Objective: Health research often focuses on moderate and vigorous intensity physical activity while neglecting low-intensity habitual activities. Our aim was to understand habitual physical activity in women from a transitioning economy using a physical activity monitor. Methods: This study investigated physical activity in 68 healthy premenopausal women (age 18–46) in rural Poland using FitBit One activity trackers for 1 week. Standard anthropometric techniques were used to measure height, weight, and body fat. Daily physical activity data were analyzed for step counts as well as duration and intensity. Results: This sample of rural Polish women traveled a mean of 8428 (SD = 2650) steps per day. Time spent lightly active, fairly active, and very active were measured as 337.1 (SD = 87.8), 19.6 (SD = 30.5), and 6.7 (SD = 8.6) minutes per day, respectively. Total time active and time spent lightly active were associated with daily steps (P < 0.001 for both), and time lightly active increased with age (P = 0.02). No other significant relationships were observed between physical activity measures and BMI, age, or body fat. Conclusions: In this sample, women spend a significant amount of time engaged in light-intensity physical activity and travel a relatively high number of steps per day. Our data suggest that in this population, total daily activity does not depend on age in women between 18 and 46. We suggest that measurement methods which include low-intensity activity may better characterize habitual physical activity in women who are expected to be performing large amounts of domestic labor.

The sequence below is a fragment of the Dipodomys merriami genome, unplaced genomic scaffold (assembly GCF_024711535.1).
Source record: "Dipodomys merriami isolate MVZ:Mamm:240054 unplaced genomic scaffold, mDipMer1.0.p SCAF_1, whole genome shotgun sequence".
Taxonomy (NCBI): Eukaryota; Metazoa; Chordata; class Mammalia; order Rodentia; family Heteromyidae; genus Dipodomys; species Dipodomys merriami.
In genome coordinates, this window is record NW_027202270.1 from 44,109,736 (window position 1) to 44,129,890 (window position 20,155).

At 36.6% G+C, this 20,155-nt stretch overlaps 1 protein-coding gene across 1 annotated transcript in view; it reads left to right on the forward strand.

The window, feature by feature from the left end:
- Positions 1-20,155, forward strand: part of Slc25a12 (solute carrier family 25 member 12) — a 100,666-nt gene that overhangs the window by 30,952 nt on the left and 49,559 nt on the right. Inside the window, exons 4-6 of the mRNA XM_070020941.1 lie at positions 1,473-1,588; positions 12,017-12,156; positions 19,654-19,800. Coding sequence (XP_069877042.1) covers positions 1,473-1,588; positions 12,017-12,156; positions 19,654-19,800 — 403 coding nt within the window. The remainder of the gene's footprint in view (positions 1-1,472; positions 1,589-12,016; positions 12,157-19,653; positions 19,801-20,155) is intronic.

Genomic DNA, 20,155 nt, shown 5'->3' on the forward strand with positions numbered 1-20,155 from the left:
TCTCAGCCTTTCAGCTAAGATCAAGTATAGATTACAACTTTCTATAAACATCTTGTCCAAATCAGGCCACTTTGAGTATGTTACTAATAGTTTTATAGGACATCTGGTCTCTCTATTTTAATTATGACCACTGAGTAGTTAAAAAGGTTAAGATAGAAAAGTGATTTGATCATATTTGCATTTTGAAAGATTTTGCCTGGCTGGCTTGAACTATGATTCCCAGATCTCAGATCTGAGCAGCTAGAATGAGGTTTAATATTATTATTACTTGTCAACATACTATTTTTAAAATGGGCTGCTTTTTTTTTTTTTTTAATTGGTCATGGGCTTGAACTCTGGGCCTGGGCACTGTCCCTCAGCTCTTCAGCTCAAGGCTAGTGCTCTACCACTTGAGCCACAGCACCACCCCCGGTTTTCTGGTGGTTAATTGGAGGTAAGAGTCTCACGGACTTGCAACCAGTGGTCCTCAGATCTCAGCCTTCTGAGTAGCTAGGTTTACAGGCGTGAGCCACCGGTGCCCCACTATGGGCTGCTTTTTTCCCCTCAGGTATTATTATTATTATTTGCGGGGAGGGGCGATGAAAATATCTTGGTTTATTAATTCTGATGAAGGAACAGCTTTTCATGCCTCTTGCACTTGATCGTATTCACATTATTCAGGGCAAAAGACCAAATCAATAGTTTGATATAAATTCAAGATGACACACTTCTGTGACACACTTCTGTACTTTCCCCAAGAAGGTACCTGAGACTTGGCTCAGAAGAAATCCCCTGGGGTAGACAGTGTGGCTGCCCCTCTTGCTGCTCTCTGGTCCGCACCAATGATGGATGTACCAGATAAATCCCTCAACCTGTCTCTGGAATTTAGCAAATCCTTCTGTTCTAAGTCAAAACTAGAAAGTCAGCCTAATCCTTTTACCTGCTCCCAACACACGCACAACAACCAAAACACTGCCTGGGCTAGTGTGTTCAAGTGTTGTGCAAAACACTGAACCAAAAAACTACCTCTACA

ASJC Scopus subject areas
- Ecology, Evolution, Behavior and Systematics